April 24, 2024

Will the Inquiry into Child Sexual Abuse turn out to be anything more than a large piece of research?

Over the last few years the UK government put quite a bit of money into funding an independent inquiry into how various organisations failed to protect children from sexual abuse and failed to take their concerns seriously, when the children reported abuse.

The inquiry has highlighted serious failings and come up with a bunch of recommendations for the government to implement.

But will those recommendations actually change anything?

The Inquiry found, for example, that both Nottingham and Nottinghamshire Council failed to protect children from sexual abuse for over 50 years. Christ. But it also commented that nothing really improved in both Councils despite many reviews of the care system being commissioned by the authorities.

In other words, commissioned reviews can easily result in nothing more than a piece of research and evidence, which makes absolutely no difference to what people do. This suggests that if we want to understand what drives sexual abuse within institutions and what drives institutions turning a blind eye to sexual abuse, we need to look beyond institutional awareness and understanding.

It’s a fair question to ask then, besides providing a resource which can be used to improve people’s understanding of what has been going on over the last fifty to sixty years in Britain’s institutions, will IICSA result in any serious change?

Furthermore, ought one of the remits of IICSA have been to understand the factors that drive both sexual abuse and the neglect of children, who come forth with disclosures about child sexual abuse?

IICSA made 20 recommendations, publishing its final report in October 2022.

The government responded to the IICSA report, in May 2023, and said that they would act on all but one of the report’s 20 recommendations. The one recommendation they will not act on is the enquiry’s recommendation for a ban on the use of pain compliance techniques on children in custodial institutions.

https://www.gov.uk/government/publications/response-to-the-final-report-of-the-independent-inquiry-into-child-sexual-abuse/government-response-to-the-final-report-of-the-independent-inquiry-into-child-sexual-abuse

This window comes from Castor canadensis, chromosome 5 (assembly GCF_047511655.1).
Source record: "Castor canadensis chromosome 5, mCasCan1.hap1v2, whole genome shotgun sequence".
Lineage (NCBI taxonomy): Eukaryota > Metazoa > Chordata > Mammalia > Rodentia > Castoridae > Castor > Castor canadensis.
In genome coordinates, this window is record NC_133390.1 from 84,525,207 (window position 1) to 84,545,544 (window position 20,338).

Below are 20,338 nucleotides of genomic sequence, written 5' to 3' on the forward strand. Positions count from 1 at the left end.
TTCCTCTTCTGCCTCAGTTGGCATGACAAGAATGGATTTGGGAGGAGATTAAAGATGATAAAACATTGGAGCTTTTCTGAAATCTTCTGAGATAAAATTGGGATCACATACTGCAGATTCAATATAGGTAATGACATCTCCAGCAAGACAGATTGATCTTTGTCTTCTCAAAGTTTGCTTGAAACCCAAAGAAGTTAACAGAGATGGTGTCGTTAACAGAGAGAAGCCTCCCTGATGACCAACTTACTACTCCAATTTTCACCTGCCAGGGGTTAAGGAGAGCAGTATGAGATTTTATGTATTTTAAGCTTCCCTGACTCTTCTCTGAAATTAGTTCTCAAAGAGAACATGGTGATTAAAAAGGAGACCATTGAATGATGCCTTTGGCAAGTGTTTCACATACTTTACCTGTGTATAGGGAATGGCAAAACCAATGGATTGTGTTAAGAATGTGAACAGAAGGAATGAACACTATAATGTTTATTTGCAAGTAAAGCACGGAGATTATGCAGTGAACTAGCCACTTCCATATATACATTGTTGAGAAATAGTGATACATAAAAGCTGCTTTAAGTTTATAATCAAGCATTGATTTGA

A pressure group, formed by 64 organisations, called IICSA Changemakers, have argued that the government ‘needs to go further’ to prevent and tackle child sexual abuse. And in particular that:

The commitments that have been made do not translate to immediate action which would achieve the scale of change required to create and sustain a national movement to prevent, recognise, and address child sexual abuse.

Today’s announcement did not commit to vital recommendations that would have made a real difference.

https://www.nspcc.org.uk/globalassets/documents/iicsa-changemakers-press-releases/iicsa-press-release-2023-05-25.pdf

https://www.nspcc.org.uk/keeping-children-safe/IICSA-changemakers

The Chair of the Inquiry said, of the recommendations, on BBC Woman’s Hour: that several of the government’s responses to the inquiry’s proposals were “vague, unspecific and without a timeline” and “frequently did not address the issues contained in the recommendations”.

Children will not get adequate abuse protection from government response to CSA inquiry, warns chair

Interestingly, the Association of Directors of Children Services, reckoned there was no evidence to suggest that mandatory reporting would make children safer. They said:

Currently, the evidence does not suggest this offers greater protections for children or improves their outcomes, however, it could have the unintended consequence of overwhelming local services requiring a pivot away from the provision of help and support to assessment and investigation.

 

 

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